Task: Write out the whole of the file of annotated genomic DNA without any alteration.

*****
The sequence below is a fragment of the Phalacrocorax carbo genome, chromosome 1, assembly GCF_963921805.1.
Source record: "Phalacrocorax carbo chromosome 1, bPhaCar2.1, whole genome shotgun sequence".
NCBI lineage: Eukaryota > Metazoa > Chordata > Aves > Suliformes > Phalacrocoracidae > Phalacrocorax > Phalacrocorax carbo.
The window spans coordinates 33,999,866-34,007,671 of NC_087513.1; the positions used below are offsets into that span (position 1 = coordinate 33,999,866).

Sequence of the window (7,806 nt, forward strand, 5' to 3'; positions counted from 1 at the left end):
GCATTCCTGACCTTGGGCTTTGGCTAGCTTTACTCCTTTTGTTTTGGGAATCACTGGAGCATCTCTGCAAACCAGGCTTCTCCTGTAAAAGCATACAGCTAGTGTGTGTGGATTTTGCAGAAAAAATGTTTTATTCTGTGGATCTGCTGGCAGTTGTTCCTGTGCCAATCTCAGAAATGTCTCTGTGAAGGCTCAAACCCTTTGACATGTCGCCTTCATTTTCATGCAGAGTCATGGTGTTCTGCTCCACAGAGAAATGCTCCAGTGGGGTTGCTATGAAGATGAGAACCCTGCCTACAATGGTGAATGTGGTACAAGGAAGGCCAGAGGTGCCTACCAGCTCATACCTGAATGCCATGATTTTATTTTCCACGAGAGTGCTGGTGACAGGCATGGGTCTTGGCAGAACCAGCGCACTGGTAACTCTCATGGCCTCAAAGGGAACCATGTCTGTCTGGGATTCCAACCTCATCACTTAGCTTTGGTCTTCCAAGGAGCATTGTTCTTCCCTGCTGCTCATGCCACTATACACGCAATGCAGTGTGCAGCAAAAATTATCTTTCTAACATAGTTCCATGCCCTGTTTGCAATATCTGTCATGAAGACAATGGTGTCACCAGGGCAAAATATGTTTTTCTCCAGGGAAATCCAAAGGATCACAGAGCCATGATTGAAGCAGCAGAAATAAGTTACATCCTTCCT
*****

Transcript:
The sequence below is a fragment of the Phalacrocorax carbo genome, chromosome 1, assembly GCF_963921805.1.
Source record: "Phalacrocorax carbo chromosome 1, bPhaCar2.1, whole genome shotgun sequence".
NCBI lineage: Eukaryota > Metazoa > Chordata > Aves > Suliformes > Phalacrocoracidae > Phalacrocorax > Phalacrocorax carbo.
The window spans coordinates 33,999,866-34,007,671 of NC_087513.1; the positions used below are offsets into that span (position 1 = coordinate 33,999,866).

Sequence of the window (7,806 nt, forward strand, 5' to 3'; positions counted from 1 at the left end):
GCATTCCTGACCTTGGGCTTTGGCTAGCTTTACTCCTTTTGTTTTGGGAATCACTGGAGCATCTCTGCAAACCAGGCTTCTCCTGTAAAAGCATACAGCTAGTGTGTGTGGATTTTGCAGAAAAAATGTTTTATTCTGTGGATCTGCTGGCAGTTGTTCCTGTGCCAATCTCAGAAATGTCTCTGTGAAGGCTCAAACCCTTTGACATGTCGCCTTCATTTTCATGCAGAGTCATGGTGTTCTGCTCCACAGAGAAATGCTCCAGTGGGGTTGCTATGAAGATGAGAACCCTGCCTACAATGGTGAATGTGGTACAAGGAAGGCCAGAGGTGCCTACCAGCTCATACCTGAATGCCATGATTTTATTTTCCACGAGAGTGCTGGTGACAGGCATGGGTCTTGGCAGAACCAGCGCACTGGTAACTCTCATGGCCTCAAAGGGAACCATGTCTGTCTGGGATTCCAACCTCATCACTTAGCTTTGGTCTTCCAAGGAGCATTGTTCTTCCCTGCTGCTCATGCCACTATACACGCAATGCAGTGTGCAGCAAAAATTATCTTTCTAACATAGTTCCATGCCCTGTTTGCAATATCTGTCATGAAGACAATGGTGTCACCAGGGCAAAATATGTTTTTCTCCAGGGAAATCCAAAGGATCACAGAGCCATGATTGAAGCAGCAGAAATAAGTTACATCCTTCCT